Novelists are a bunch of lazy good-for-nothings, obviously. It's a necessary part of the job, that languid repose; that successful weakening of the usual human determination to do something useful and purposeful rather than just sit around all day trying to think up amusing names for people and places that don't exist. Trollope, renowned for his determined working habits, and often held up as an exemplar with his little charts and his writing slope and his 250 words per page, used to put in a couple of hours a day, which is less time than my grandfather used to put in on his vegetable patch. But Trollope also worked at the Post Office, people say: well, so did my grandad. Writing is a business full of boasters, shirkers, bullshitters, jerrybuilders and out-and-out cowboys. You hear a lot of nonsense about craft and craftsmanship; but the truth is that in order to publish anything you have to be prepared to bodge and skimp: you have to believe that this, after all, will do. If you don't, you're Harold Brodkey. If you still believe that writers work hard, go and live with one for a week, and the next time they're whining about their sad and difficult lives pushing back the frontiers of human knowledge while having another coffee break and trying to decide what colour to repaint their study or which notebook size really suits, dash the cup from their lips and offer to swap their life of ease for your own 12-hour days at the chalk-face/coal-face/screen-face under cheap fluorescent lighting, working with shifty, scheming and very probably psychopathic colleagues, and cry out to them: 'Whatsoever thy hand findeth to do, do it with thy might; for there is no work, nor device, nor knowledge, nor wisdom, in the grave whither thou goest' (Ecclesiastes 9.10), or something similar. That might get their attention, although it probably won't: most writers are so wrapped up in their own diddlings and dawdlings that it'd take a smack in the face with a piece of unplaned two-by-four to get them to sit up and take notice of the world outside.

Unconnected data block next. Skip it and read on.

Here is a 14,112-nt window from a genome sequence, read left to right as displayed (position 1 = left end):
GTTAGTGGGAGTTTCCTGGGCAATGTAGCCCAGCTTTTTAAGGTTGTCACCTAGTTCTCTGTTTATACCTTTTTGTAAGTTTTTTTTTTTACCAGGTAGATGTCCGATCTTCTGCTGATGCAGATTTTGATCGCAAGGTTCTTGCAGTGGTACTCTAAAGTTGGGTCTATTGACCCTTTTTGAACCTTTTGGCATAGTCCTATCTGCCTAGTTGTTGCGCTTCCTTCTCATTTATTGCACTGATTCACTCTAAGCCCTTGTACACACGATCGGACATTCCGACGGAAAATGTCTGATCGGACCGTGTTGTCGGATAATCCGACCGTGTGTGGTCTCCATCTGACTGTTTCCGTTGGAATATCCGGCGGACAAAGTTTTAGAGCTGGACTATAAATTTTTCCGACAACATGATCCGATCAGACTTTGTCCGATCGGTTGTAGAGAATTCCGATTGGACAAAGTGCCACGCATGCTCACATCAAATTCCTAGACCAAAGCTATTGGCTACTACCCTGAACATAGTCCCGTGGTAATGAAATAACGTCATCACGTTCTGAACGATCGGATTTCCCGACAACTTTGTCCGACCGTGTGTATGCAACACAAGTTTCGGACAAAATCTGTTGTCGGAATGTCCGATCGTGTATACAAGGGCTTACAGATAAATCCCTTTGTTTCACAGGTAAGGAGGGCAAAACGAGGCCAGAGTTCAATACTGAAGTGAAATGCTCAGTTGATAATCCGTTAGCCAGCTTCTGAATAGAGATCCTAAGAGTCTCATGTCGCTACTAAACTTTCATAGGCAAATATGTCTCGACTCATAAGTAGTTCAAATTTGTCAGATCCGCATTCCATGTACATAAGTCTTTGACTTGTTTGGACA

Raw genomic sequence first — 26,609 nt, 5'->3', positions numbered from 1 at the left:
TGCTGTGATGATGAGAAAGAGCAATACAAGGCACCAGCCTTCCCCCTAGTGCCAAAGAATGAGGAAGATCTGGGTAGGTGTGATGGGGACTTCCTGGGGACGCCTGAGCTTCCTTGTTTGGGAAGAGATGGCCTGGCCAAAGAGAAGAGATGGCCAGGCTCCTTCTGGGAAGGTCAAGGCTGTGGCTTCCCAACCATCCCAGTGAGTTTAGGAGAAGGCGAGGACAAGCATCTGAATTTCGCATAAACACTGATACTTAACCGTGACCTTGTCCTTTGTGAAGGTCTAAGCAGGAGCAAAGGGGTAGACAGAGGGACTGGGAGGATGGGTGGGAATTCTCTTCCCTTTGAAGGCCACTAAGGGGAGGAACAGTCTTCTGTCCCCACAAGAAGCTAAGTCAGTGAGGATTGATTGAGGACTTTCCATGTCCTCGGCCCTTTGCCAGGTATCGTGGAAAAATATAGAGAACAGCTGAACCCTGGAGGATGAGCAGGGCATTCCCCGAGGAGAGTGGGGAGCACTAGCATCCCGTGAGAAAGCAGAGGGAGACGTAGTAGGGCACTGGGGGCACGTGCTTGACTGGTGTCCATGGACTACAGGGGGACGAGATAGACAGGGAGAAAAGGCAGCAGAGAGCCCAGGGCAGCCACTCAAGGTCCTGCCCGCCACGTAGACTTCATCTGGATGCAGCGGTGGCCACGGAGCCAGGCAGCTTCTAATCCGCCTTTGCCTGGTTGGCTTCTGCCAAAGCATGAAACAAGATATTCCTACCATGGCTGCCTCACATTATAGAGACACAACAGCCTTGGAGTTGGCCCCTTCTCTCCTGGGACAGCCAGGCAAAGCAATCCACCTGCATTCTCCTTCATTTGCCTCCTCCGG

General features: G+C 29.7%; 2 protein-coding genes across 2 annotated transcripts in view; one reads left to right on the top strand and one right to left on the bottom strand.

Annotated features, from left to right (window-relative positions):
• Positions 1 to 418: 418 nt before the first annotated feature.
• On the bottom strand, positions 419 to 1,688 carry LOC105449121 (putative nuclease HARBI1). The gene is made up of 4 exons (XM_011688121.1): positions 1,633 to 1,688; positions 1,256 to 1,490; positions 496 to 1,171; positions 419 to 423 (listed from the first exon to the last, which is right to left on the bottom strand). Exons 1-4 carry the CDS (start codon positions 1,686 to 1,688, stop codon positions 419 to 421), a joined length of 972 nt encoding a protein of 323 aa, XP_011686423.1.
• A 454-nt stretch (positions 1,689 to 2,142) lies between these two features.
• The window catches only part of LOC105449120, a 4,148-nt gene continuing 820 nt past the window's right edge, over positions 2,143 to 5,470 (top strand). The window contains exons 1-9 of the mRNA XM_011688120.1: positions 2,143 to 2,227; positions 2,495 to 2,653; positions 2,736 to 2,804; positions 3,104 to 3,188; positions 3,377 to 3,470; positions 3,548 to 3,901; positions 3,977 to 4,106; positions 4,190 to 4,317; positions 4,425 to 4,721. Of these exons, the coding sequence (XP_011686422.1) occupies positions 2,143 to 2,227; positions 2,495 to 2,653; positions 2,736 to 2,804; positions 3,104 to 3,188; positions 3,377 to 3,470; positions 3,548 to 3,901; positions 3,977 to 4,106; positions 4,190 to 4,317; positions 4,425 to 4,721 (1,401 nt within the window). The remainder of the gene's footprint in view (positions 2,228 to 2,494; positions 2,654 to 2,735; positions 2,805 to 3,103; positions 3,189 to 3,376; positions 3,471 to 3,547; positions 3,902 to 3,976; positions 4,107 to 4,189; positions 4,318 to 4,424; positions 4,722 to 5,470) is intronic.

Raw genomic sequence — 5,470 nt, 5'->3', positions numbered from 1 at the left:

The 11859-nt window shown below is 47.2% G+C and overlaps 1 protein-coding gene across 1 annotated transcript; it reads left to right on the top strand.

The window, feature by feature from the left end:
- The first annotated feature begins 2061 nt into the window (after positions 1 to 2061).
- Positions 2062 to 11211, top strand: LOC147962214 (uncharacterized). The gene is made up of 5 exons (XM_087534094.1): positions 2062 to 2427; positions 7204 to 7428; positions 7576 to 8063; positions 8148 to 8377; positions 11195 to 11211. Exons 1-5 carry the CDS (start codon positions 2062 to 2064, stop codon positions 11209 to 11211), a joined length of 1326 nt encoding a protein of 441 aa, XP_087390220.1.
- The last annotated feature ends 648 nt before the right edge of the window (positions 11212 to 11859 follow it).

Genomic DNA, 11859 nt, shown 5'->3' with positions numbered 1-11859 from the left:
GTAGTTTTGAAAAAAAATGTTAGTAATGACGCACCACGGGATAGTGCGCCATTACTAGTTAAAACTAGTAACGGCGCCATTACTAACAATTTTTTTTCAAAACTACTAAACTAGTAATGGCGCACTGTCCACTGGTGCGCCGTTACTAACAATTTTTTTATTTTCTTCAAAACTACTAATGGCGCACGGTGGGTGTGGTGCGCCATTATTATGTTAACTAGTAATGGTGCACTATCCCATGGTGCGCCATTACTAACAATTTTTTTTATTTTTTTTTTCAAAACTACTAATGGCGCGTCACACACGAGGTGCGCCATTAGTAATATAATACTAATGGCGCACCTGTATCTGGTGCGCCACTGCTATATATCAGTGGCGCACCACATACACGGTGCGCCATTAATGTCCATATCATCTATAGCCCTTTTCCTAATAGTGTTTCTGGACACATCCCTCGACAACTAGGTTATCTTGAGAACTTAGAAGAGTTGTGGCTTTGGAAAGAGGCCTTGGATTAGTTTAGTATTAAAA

LRB 2 December 2004 | PDF Download